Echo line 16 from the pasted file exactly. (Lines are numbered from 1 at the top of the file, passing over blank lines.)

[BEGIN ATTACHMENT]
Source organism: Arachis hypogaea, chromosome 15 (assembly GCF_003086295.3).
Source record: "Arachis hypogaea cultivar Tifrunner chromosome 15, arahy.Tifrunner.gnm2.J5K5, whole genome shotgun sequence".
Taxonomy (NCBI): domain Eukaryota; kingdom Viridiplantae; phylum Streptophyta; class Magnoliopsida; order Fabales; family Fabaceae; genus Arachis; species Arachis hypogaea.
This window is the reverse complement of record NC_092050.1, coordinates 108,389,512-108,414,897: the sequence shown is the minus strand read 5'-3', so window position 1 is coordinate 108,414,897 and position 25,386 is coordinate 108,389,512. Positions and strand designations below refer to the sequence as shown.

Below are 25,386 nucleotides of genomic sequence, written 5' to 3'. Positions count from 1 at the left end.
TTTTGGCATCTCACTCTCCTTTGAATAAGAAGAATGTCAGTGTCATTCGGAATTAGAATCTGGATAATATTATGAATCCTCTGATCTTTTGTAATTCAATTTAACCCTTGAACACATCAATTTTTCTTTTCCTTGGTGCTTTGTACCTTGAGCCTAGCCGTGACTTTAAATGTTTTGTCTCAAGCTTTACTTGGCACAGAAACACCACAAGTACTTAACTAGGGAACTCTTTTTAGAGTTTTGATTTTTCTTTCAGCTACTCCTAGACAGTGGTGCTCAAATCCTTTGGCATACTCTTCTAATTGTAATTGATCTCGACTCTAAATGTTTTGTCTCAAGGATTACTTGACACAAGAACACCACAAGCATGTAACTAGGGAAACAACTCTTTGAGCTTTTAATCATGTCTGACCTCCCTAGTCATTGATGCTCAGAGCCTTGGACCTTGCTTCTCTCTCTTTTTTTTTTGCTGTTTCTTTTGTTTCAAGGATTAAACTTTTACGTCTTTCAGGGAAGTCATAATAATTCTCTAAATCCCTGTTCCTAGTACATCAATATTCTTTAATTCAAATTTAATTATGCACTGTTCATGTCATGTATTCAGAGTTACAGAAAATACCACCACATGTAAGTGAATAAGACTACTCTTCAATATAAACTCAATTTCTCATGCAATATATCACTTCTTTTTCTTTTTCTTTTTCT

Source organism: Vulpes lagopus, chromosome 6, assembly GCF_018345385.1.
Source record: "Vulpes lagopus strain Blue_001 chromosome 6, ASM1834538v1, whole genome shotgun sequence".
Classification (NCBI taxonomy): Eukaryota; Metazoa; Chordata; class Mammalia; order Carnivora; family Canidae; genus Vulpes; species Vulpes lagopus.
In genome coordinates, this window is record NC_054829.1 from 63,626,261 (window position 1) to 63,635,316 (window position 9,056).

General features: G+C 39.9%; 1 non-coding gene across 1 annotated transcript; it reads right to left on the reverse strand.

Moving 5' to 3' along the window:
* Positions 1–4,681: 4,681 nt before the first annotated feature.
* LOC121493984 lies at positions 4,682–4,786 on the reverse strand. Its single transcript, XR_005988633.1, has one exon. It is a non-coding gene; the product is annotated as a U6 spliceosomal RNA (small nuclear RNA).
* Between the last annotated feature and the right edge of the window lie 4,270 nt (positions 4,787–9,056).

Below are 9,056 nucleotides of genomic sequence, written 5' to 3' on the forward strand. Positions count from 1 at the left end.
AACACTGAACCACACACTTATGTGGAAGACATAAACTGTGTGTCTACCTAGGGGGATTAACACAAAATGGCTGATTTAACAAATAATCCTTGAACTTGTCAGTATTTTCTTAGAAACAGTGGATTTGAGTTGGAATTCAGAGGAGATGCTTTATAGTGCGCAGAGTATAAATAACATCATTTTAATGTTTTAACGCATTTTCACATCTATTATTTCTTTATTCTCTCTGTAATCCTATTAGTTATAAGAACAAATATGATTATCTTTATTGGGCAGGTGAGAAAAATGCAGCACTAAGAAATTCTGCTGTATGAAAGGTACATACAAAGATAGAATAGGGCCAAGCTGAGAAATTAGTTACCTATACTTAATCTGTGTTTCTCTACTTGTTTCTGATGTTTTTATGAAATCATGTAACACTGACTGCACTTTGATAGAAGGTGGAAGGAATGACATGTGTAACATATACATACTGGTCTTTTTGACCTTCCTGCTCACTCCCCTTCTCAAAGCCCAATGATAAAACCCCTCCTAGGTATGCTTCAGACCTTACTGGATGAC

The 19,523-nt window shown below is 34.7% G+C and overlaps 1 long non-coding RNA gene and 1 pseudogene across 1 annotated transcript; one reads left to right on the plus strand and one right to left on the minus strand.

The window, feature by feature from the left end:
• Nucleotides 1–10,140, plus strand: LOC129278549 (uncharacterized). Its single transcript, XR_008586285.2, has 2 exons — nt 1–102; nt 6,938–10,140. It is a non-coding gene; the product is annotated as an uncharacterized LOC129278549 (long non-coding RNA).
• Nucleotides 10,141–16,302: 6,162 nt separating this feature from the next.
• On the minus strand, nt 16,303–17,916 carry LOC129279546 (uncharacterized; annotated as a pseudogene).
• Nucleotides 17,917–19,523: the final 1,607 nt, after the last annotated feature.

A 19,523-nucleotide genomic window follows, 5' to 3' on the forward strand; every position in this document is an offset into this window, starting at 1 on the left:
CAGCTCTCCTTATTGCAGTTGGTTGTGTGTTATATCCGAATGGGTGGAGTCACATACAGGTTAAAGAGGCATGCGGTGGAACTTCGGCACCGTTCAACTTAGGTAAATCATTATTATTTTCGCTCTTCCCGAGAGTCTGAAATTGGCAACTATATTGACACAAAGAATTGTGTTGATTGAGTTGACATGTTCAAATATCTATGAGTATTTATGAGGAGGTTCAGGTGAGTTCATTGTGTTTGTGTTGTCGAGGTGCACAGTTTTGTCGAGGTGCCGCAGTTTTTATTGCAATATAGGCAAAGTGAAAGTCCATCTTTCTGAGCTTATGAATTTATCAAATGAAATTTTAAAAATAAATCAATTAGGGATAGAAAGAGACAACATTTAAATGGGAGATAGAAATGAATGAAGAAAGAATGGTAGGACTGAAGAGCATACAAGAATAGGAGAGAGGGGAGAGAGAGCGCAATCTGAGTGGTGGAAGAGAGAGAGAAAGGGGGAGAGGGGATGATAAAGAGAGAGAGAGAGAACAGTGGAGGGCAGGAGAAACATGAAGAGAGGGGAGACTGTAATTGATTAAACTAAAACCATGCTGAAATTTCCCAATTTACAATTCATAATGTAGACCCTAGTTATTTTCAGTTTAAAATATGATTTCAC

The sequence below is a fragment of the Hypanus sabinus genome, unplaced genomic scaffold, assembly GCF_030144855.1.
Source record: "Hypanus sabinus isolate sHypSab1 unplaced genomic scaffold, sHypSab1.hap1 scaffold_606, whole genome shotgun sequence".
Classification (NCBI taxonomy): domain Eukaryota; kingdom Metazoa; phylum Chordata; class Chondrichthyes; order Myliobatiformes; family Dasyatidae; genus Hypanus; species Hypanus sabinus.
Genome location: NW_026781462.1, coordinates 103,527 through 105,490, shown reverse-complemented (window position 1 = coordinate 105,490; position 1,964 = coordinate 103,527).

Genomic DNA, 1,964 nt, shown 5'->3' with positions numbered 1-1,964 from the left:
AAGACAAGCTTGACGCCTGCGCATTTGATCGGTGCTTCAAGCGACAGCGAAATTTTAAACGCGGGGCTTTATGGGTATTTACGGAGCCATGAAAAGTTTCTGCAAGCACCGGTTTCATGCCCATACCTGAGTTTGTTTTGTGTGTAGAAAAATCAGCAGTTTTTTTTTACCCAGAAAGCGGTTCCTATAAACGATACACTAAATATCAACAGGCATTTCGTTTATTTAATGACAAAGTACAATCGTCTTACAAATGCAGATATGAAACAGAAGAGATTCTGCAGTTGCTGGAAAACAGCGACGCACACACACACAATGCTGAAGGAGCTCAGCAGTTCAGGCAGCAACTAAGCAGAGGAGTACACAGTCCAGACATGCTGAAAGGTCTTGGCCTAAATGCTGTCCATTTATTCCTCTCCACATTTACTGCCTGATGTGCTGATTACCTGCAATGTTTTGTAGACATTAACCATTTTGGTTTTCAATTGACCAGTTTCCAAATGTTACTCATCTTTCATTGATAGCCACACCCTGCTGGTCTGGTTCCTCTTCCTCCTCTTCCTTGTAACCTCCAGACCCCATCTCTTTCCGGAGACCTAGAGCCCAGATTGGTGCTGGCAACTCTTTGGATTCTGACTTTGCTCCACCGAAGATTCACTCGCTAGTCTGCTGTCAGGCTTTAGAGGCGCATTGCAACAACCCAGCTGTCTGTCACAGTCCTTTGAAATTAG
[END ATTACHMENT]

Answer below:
Below are 9,056 nucleotides of genomic sequence, written 5' to 3' on the forward strand. Positions count from 1 at the left end.